If you’re in a city for only a week then it’s probably best to be near a tourist destination since that’s why most people travel for such short periods.

But think twice before booking an AirBnb for a couple of months in such loud locations. It’s not fun to hear loud, drunk people walking home from bars at 3:00 am.

 

5. Privacy

A good AirBnb host will show you pictures when looking out of a window. They will show you what the streets looks like and the neighborhood.

Currently, I am renting an AirBnb where I have to walk through someone’s house to get to my place. Next, I have to walk through another person’s patio to get to my patio which is how I get into my unit.

These are things I wish I could have known before booking. I should say, I wish I had asked these questions before booking. I’m the consumer so it’s on me to ask all the right questions.

Finally, wi ll your host come into your place when you’re not there? They have the right to. So be sure you discuss this with them beforehand.

 

6. Internet

Most hosts understand the importance of a good internet connection. But some are cheap. To book a better AirBnb ask your host what their internet speed is.

I usually do work from an AirBnb so I tell them that I need it for work. If they have a 10 mpbs download speed and both you and the host are online, it will slow to a crawl.

Of course, most of the time you have the whole place to yourself. You don’t know if your host has given their password to neighbors as well.

 

7. Electricity

Some cities have poor electrical infrastructure. It’s common for electricity to go out on hot days.

If there are any utility issues whatsoever, the host should mention it to you on the ad or at least communicate with you after you feigned an interest. To book a better AirBnb you must have all the facts and ask all the right questions.

 

8. Hot Water

In Spain there are propane tanks that many home owners have to replace regularly for hot water. There isn’t as much natural gas infrastructure and electricity is damn expensive.

Hot water will often take a while to come and if the tanks go empty then you’re left with cold water. It’s not the end of the world but if you like your hot showers then you’ll be miserable.

I book a better AirBnb most times because I send them a list of questions, specifically asking them how reliable their utilities are. I have that coming up at the end of this post.

 

9. Construction

My Portland studio has some major construction going on around it. The jack hammers outside, the trucks going by, and the loud yelling from the construction workers nearby would drive any AirBnb guest crazy.

 

10. Noise

If there are bars under you, if you live on a main street that people pass through on their way home from the bars then you will likely experience quite a bit of noise.

There are certain buildings and neighborhoods that are AirBnb heavy. These will have guests arriving and leaving at all times of the day.

 

11. Communication

Getting everything in writing is helpful for when you need to request a refund or cancel a booking.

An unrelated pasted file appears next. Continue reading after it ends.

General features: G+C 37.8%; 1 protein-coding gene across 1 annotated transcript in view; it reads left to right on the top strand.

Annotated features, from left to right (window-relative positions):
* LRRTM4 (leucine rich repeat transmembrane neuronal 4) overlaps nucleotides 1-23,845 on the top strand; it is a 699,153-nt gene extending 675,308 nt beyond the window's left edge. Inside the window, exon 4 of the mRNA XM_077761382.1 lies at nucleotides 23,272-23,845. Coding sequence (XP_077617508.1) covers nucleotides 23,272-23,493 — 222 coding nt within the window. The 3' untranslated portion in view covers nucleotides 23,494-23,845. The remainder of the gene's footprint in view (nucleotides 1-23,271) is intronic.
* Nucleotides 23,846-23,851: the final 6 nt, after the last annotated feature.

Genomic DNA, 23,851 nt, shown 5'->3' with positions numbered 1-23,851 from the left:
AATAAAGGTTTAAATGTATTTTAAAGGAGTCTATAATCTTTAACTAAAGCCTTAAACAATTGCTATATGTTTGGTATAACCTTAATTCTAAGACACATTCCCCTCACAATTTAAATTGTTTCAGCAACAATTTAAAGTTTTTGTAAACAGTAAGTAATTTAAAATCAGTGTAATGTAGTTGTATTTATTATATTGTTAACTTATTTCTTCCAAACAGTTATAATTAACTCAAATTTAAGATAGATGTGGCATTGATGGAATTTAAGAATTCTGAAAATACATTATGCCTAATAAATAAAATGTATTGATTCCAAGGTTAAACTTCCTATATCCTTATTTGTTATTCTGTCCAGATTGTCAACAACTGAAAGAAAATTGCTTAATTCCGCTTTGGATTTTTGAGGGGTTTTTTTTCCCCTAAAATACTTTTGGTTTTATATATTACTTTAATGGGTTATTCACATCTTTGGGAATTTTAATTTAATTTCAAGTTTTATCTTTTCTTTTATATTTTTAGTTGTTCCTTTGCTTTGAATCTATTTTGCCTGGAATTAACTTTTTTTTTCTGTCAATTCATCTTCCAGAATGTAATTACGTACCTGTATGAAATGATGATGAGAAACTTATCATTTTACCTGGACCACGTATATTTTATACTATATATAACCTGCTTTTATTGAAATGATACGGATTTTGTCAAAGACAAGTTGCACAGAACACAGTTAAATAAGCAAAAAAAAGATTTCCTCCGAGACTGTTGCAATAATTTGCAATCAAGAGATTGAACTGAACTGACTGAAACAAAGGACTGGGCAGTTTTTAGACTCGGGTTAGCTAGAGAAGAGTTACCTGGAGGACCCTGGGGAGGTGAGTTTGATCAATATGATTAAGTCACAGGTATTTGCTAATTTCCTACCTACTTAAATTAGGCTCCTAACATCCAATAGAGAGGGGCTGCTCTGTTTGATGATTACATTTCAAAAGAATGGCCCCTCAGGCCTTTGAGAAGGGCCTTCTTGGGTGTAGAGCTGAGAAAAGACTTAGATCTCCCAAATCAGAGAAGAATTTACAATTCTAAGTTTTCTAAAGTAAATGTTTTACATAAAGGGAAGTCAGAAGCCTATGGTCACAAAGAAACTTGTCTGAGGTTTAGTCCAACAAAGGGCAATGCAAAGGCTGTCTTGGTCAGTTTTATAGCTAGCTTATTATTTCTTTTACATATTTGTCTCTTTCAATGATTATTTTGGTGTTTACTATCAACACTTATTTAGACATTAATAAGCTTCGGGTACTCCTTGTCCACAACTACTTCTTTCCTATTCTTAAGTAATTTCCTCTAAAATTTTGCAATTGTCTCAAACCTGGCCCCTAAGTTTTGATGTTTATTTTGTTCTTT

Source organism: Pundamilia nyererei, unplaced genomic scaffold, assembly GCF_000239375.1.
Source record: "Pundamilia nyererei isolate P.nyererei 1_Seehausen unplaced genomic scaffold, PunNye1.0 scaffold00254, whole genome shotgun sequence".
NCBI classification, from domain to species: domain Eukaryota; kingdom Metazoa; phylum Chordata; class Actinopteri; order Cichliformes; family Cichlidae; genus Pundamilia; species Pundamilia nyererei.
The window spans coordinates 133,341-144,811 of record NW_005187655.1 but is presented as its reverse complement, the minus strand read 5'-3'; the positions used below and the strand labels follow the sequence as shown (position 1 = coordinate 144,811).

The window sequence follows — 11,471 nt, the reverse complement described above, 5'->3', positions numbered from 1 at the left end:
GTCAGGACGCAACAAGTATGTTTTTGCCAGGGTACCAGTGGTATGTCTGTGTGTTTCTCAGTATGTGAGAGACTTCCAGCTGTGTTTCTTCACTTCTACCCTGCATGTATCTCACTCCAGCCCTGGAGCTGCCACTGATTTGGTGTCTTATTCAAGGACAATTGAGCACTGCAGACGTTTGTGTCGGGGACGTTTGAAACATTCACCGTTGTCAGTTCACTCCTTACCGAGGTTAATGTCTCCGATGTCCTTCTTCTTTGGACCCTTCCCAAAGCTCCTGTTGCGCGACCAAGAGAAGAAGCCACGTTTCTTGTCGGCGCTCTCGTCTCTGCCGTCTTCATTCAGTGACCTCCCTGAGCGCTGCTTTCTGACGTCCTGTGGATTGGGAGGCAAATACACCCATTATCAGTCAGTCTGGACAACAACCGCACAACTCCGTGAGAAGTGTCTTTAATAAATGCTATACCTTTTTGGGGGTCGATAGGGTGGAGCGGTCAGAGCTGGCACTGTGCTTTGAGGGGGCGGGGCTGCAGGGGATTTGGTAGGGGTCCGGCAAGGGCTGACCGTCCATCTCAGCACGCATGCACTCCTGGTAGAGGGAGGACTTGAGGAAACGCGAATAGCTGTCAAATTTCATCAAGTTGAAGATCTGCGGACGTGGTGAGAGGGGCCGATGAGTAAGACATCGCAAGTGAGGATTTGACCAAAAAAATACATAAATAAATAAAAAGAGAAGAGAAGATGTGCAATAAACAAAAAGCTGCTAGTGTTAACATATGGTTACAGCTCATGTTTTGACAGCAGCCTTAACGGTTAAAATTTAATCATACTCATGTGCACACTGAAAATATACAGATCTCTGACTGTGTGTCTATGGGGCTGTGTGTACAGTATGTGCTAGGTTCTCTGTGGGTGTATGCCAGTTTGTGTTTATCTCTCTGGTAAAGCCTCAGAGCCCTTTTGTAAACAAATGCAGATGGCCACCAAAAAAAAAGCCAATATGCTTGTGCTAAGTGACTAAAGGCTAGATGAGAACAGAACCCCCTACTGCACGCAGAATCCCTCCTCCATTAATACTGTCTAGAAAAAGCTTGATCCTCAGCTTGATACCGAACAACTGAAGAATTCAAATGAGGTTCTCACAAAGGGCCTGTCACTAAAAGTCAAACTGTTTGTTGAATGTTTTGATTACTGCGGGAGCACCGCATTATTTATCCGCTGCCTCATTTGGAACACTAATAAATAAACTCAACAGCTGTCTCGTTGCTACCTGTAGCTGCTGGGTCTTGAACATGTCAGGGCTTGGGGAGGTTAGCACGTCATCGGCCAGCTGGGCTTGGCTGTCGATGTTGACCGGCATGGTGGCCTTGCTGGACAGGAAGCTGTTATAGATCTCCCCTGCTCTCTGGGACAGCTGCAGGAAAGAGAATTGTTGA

But communication also has to do with how and when you get the keys and how/when you return them. Do they prefer you meet with a 3rd party?

I had a problem with my AirBnb host who didn’t meet me at his unit when I arrived. I waited 30 minutes and had no internet or cell connection and he never showed up.

I recommend performing all communication through the AirBnb chat and as a second best option, use text messaging. Again, you want documentation and believe me, the hosts know that and that’s how you book a better AirBnb.

 

Getting a Refund

Always follow the proper channels. If you don’t like something about your unit then let the host know. If it’s something minor that they can fix then give them a chance to do so.

If it’s something more major then let them know that you will need to cancel it and that you’ll like a fair refund. It’s okay if they say no as long as you have a valid reason.

I booked an AirBnb and wasn’t able to lock down a good time for the host to meet me to give me the keys. I was still within the check-in time so I cancelled the reservation and asked for the refund. The host replied respectfully that he wouldn’t be able to refund my money. I contacted AirBnb who refunded the entire amount and apologized on the host’s behalf.

 

Question List to Send to Your Host

It’s good to be nice about it, naturally. For my longer stays I’ve just told the host that I’m traveling for work. I then send them a few questions I have. It’s only after writing this post that I have refined this list to be much more inclusive. Here we go.

“Your home is beautiful and since I’m traveling for work and will be staying a while, I was hoping you could answer the following questions if you  are able to.”

  • Do I have my own entrance or do I have to pass through someone’s home to get to my place?
  • Does anyone smoke on the premises that will let smoke into my unit?
  • Are there any issues with the internet such as others using it and degrading the speed? Do you happen do know the speed?
  • Does the hot water or electricity cut out often? If so, for how long?
  • Is there any active construction going on nearby that might cause a lot of noise?
  • Are there any major mildew or sewer smells I should know about?
  • Will anyone enter my AirBnb during my stay or will they give me an advance notice first?
  • Do you prefer communication through text, WhatsApp, or the AirBnb messaging?